Spotlight: Reginald Shepherd

In honor of National Poetry Month, I’d like to highlight one of the poets currently on my mind: Reginald Shepherd.

His poem “My Mother Was No White Dove” plays extensively with sound and images, which is probably the reason it drew me in. Immediately, the first line seems to be a statement continuing from the title: “no dove at all, coo-rooing through the dusk.” We begin with a very simple but captivating image, a contrast of colors –the white of the dove and the dark of dusk. Out of all the images, though, the one that I find most enthralling is at the start of the second stanza: “My mother was a murder of crows/ stilled, black plumage gleaming/among black branches.” These images imply a realistic view of the speaker’s mother, viewing her as a dimensional, imperfect human being rather than the saintly, pure perspective taken by a child looking up to their hero. The speaker even goes far enough to refer to her as an “obscure bruise across the sky.”

Not only does Shepherd use images to pull readers in, but also a mastery of assonance, consonance, rhyme, and alliteration –not in a sing-song way, though. The final stanza serves as a good example of a non-musical rhyme that is working very well: “was never snow, no kind/ of bird, pigeon or crow.” The second stanza repeats “b” sounds with two iterations of “black,” the second of which is immediately followed by “branches.” The third stanza sees alliteration in “flight of feathers,” along with the juxtaposition between two lines harboring the words “perch” and “purchase.” Shepherd, here, makes these techniques of sound feel natural, despite their musical qualities.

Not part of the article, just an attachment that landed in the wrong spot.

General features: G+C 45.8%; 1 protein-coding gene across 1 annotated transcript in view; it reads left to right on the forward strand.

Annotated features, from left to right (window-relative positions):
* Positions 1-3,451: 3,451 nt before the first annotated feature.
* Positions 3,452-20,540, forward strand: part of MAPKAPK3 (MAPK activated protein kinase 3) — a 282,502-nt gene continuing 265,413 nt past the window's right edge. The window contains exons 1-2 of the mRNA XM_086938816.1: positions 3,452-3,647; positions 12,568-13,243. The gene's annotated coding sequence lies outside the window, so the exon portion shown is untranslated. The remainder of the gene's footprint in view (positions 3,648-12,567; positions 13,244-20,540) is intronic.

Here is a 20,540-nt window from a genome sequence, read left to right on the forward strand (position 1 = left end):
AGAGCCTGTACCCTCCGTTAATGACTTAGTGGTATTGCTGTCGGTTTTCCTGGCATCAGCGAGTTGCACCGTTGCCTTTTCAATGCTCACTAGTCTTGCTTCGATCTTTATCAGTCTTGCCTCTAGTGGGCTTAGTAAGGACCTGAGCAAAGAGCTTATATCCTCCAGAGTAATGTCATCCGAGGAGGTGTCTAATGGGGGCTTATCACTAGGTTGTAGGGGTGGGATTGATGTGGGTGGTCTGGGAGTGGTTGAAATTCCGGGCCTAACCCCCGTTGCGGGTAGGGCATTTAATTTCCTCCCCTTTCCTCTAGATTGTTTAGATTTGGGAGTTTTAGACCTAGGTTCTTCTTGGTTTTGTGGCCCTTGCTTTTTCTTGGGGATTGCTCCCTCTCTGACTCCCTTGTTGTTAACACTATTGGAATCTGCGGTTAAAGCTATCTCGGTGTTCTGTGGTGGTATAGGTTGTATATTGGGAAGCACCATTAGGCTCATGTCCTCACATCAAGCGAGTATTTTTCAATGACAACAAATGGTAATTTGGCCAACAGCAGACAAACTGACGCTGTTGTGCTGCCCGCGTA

Reginald Shepherd

The majority of the poems written by Shepherd that I have read incorporate these techniques and create a style that I greatly enjoy. I hope that, by sharing it with you this month, I have led you to a poet you will enjoy as well. Happy April!

2 Replies to “Spotlight: Reginald Shepherd”

  1. Thanks for the recommendation, I’ll definitely take a look! The poem you shared really plays with contrasts: light and dark, loud noises and quiet, etc. The bird imagery, especially, is really fresh and jarring.

  2. There is so much happening in this poem! In addition to the attention to sound that pulls this piece together, a seamless give and take between birds, the sky, and the speaker’s mother is created. I am convinced that these three concepts always belonged together, the craft is so smooth. I like that you point out that the mother is viewed as imperfect. Though this is true, I think that the attention to describing and exploring the mother gives the poem a really tender, loving tone – more effective than if she had been elevated to the status of an angel (which would have been easy in poem about a lost loved one and birds and sky, but is tastefully absent). Thanks for sharing this!

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